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Biometrics

Facial recognition at G20

Dahua Technology reports a new record for Labeled Faces in the Wild (LFW, Facial Recognition, beating the record set previously by Baidu, Tencent, Google and others.

Recently, the facial recognition technology team from Dahua Technology presented their results for Labeled Faces in the Wild (LFW), which is a worldwide facial recognition database test set. With a series of technical improvements, Dahua reports that its FaceImage facial recognition system was not only ahead of Google, Facebook, Baidu, and Tencent, it also set a new LFW record.

LFW was established in 2007 by the University of Massachusetts and is used to evaluate the performance of facial recognition algorithms under unconstrained conditions. Up until now, a few dozen teams from around the globe have provided more than 80 test results. These have come from companies such as Google, Facebook, Microsoft Research Asia, Baidu, Tencent, SenseTime, Face++, Chinese University of Hong Kong and others from industry and academia.

In recent years, most of the improvement in facial recognition technology have come from the development of deep learning. That’s a machine learning approach that simulates the human neural system. The functions of Convolutional Neural Networks (a commonly used deep learning model) are closely related to network depth. However, since deep networks are difficult to optimise, the network depth for facial recognition methods of the past generally range from a few to a few dozen layers. Dahua reports that its facial recognition technology team has designed a network with a depth of over 100 layers (the deepest network layers among facial recognition system so far announced). The firm says this enables a new type of metric learning method which allows the similarity score to be higher for images of the same person. At the same time it lowers the similarity score between images of two people. Combined with a sampling technique, the rate of convergence can also be increased, the company adds. By training multiple models and using a non-linear multi-model integration technique, Dahua reports an accuracy of 99.78 per cent for the LFW dataset.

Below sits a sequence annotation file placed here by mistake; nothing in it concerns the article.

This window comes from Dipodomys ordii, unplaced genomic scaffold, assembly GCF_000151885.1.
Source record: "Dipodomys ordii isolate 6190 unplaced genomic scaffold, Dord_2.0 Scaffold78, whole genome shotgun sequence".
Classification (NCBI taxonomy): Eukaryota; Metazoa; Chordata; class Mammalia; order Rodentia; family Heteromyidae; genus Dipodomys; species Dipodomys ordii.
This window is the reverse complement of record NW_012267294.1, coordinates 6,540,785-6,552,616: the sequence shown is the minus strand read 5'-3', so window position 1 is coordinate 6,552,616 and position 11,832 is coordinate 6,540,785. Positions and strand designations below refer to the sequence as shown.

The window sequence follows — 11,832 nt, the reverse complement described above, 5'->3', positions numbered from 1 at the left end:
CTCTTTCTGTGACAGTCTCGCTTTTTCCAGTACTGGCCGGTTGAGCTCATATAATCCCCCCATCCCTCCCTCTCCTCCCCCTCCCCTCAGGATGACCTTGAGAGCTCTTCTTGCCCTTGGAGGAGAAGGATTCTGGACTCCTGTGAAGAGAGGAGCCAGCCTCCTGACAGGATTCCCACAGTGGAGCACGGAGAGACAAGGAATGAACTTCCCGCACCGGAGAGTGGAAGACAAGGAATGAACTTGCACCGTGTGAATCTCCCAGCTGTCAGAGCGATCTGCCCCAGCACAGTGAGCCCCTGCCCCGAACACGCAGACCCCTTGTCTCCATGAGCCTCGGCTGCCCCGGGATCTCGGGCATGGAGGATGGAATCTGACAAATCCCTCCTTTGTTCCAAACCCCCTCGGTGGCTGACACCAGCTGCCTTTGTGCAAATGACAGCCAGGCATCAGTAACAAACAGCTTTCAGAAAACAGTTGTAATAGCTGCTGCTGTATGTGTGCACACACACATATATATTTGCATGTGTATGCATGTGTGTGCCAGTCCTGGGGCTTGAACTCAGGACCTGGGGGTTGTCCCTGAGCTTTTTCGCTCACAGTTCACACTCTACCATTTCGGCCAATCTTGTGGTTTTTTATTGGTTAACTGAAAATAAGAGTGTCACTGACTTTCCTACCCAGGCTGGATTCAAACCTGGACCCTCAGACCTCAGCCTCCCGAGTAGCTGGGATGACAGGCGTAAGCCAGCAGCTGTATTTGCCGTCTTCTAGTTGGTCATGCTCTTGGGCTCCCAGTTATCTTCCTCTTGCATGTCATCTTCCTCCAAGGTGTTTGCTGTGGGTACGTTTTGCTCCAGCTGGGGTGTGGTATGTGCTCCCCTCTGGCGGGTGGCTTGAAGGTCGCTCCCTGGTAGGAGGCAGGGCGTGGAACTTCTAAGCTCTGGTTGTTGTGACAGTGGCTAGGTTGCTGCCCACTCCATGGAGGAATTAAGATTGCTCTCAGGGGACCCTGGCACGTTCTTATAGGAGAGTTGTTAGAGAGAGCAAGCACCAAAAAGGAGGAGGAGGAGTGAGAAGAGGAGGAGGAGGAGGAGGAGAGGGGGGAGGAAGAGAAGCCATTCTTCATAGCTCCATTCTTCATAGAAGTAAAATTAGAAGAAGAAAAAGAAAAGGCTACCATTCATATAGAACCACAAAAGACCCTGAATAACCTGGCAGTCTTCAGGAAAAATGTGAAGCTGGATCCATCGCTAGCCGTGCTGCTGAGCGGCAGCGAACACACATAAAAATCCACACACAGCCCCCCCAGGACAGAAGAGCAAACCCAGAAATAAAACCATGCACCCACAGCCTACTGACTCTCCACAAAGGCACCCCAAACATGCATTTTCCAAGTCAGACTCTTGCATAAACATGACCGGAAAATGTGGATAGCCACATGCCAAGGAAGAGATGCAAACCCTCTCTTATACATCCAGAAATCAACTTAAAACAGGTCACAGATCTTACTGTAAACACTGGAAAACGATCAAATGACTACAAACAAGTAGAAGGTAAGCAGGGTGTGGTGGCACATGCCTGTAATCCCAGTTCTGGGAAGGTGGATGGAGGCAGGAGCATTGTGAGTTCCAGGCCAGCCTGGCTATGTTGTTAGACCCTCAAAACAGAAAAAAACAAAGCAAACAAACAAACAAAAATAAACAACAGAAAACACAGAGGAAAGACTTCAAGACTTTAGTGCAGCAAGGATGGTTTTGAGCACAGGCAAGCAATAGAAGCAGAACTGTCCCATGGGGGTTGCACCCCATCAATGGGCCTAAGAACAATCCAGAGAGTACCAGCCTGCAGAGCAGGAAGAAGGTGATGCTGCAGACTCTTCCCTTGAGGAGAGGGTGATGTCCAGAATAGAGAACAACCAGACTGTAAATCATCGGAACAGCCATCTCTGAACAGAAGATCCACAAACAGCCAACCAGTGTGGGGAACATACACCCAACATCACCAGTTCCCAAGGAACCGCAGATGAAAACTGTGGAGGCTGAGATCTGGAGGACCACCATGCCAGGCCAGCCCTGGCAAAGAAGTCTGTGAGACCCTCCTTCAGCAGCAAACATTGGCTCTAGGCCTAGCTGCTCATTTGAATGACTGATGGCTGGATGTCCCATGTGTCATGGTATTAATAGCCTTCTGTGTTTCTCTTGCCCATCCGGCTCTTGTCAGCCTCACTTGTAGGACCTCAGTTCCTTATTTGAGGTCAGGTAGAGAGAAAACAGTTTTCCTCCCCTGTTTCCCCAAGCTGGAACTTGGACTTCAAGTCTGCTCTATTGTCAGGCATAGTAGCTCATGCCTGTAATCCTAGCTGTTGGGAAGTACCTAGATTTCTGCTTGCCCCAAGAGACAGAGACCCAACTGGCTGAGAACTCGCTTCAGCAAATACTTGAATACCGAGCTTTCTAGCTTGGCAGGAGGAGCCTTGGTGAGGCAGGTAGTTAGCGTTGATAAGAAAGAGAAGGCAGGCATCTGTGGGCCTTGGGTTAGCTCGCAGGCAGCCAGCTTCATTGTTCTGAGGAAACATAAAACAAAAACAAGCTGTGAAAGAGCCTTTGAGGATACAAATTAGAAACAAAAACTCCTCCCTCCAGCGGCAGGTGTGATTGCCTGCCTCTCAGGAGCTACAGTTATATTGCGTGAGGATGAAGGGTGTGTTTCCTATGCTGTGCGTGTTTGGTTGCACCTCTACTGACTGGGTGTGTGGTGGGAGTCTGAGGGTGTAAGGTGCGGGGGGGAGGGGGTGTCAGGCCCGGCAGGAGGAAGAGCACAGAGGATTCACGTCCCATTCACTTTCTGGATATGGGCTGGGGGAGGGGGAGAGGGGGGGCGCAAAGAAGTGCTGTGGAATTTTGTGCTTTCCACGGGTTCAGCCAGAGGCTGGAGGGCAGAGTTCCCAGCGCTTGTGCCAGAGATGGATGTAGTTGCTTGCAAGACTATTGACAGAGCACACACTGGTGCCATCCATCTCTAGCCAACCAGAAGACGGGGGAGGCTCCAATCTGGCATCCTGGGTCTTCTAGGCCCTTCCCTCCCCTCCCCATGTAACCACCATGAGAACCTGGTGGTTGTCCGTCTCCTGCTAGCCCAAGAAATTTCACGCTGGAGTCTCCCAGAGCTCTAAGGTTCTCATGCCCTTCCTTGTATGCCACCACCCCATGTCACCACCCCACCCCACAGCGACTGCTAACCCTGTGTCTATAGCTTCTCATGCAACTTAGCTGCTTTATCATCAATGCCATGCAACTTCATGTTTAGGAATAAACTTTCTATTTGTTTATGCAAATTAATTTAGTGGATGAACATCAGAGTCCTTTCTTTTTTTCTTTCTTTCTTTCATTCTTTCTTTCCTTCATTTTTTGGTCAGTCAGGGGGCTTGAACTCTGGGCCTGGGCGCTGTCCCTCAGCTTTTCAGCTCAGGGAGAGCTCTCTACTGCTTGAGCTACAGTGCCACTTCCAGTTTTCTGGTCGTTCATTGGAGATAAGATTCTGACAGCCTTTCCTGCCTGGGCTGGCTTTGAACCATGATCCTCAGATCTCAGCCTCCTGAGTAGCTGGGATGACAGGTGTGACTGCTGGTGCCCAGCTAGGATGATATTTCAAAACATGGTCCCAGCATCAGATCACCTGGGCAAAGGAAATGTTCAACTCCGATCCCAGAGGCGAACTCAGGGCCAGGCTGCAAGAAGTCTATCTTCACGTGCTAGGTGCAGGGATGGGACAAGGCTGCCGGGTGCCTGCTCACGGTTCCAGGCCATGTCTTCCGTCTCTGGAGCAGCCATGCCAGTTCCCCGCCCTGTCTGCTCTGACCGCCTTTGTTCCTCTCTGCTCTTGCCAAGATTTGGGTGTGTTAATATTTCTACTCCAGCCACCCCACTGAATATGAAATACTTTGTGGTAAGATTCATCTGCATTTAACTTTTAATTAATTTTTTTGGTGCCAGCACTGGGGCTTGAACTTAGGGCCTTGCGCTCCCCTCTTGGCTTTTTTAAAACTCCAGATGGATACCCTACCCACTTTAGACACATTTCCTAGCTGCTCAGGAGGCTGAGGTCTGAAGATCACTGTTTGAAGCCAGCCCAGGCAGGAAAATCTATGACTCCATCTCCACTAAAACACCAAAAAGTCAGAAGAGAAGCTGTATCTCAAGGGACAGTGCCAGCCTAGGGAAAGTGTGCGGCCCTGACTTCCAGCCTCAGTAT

Dahua says that its facial recognition technology team, part of the advanced technology research institute in its R&D centre, supports Dahua’s facial recognition related products (face detection, face feature point location, face recognition, face attribute analysis, smile detection and so on) for commercial use.

A spokesman for the facial recognition technology team, Prof Wang Haiyang said that achieving high accuracy in open data sets had motivated his team to work on the more challenging implementation in real-life situations. Dahua has accumulated a huge volume of video data. By using this data to adjust the learning model, the performance of the algorithm in real-life situations has been greatly improved. Furthermore, the security application requires the recognition algorithms to respond quickly. The technical team used network pruning and a multi-model feature sharing technique to greatly reduce redundant operations so that the amount of calculations required for networks with over 100 layers is similar to that for networks with only a few dozen.

Dahua adds that its facial recognition has already been applied to public security, finance, and other areas. At the latest G20 summit, in the Chinese city of Hangzhou, Dahua’s facial recognition technology was applied. Dahua cameras were deployed in core G20 activity areas and in many traffic hubs. Real-time images captured were automatically matched with security black-lists in the back-end. When a high-risk person showed up in the video, the system can issue a warning message to a command centre to dispatch response. The firm reports that this system played an important role during the summit and assisted police in a number of arrests while the system was still in its commissioning phase.


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